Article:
After a two-year hiatus, Japan's largest chipmakers are again hiking their capital investment budgets.
In fact, as its semiconductor suppliers try to regain their footing and adopt new long-range business strategies, Japan is among the few markets expected to raise spending for new plants and equipment.
Morgan Stanley Research, San Francisco, projects that Japanese chip capital expenditures will grow 39% this year, to $6.07 billion, while spending in North America, Taiwan, and Asia-Pacific declines and remains flat in Europe. Korea is the only other country projected to raise its capital outlay in 2003.
Morgan Stanley analyst Steve Pelayo said chipmakers in Japan are focusing the bulk of their capex on the production of ICs for consumer electronic products, a market that is still growing and where the country has a strong postion.
Sony Corp. and Toshiba Corp. last week paced the capex resurgence by separately announcing plans to build 300mm-wafer fabs with 65nm process geometries.
Sony Computer Entertainment Inc. will invest about $1.7 billion over the next three years to build a 300mm fab in Isahaya City, Japan, to make its next-generation game processor, code-named Cell. Sony has been developing Cell technology with IBM Corp. and Toshiba since 2001.
The fab is also slated to make other SoC devices for future Sony electronic game consoles.
Toshiba said it will invest $1.7 billion over four years to build a 300mm-wafer fab in Oita, Japan. A spokesman said Sony is expected to invest in the Oita fab, which also will make chips for game consoles. Details of the joint investment were not disclosed.
The Oita plant is Toshiba's second announcement of a new fab, joining a 300mm fab line in Yokkaichi, Japan, that will make NAND flash and other advanced memory products.
The construction plans will push up Toshiba's semiconductor-related capex 77% this year, to $958 million, according to Morgan Stanley, while Sony's semiconductor investment will increase 21%, to $875 million.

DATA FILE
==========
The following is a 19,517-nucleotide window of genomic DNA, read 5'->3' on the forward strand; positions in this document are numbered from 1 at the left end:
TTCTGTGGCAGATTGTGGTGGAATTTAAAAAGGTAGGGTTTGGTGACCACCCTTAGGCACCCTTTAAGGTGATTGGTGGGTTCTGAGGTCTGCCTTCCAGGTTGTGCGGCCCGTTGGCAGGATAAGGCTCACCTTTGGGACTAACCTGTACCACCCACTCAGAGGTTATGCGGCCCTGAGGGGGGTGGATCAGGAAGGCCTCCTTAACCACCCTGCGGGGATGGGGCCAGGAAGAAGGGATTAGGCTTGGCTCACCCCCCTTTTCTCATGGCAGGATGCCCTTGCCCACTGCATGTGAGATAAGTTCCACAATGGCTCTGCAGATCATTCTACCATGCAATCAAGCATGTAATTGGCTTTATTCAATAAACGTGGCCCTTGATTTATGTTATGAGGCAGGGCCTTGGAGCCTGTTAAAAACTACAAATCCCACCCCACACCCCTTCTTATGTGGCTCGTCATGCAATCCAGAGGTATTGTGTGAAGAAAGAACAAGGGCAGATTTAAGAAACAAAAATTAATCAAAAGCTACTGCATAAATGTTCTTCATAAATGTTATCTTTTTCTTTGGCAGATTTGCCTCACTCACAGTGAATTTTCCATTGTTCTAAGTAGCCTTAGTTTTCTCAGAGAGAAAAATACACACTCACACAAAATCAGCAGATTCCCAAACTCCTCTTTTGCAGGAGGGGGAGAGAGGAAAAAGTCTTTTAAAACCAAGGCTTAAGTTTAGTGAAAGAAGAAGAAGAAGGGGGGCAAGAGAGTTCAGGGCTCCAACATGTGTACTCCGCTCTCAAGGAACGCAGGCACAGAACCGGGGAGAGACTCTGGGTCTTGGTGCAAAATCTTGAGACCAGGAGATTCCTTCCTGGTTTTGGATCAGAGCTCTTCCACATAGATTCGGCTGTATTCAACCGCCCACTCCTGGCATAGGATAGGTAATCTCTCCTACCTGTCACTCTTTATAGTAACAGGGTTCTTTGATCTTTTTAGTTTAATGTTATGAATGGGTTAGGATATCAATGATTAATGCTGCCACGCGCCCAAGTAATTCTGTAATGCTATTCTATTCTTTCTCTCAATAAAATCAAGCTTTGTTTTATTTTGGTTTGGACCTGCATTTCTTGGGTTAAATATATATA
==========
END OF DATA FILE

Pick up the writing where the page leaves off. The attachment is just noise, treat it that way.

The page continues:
Matsushita Electric Industrial Co. Ltd. is riding the strong consumer electronics market by increasing its chip capex 27%, to $625 million, Morgan Stanley said.
"Matsushita now has a clear semiconductor strategy to concentrate on chips for internal use, as well as selling strategic SoCs to the commercial market," said Yoshihiro Shimada, an analyst at ING Japan.
Japan's newest joint venture, Renesas Technology Corp., which was created through the union of the semiconductor operations of Hitachi Ltd. and Mitsubishi Electric Corp., will also make a strong showing. Renesas set a capex target of $750 million, which is nearly two times what Hitachi and Mitsubishi, combined, spent last year.
A Renesas spokeswoman said $208 million will be used to upgrade and expand the company's 300mm-wafer foundry, Tricenti Technology Inc., in Naka, Japan. The remaining capex will be used to upgrade many of the other 10 fabs that Renesas operates.
Elpida Memory Inc., the DRAM joint venture of Hitachi and NEC Corp., is expected to hold its capital spending flat this year, at $375 million. A spokeswoman said Elpida is expanding capacity at its 300mm fab in Hiroshima, which started production in January at a level of 4,000 wafers a month and is expected to ramp up to 15,000 wafers a month by the end of the year.
NEC also plans to keep capex this year flat with 2002, at $616 million, a spokesman said.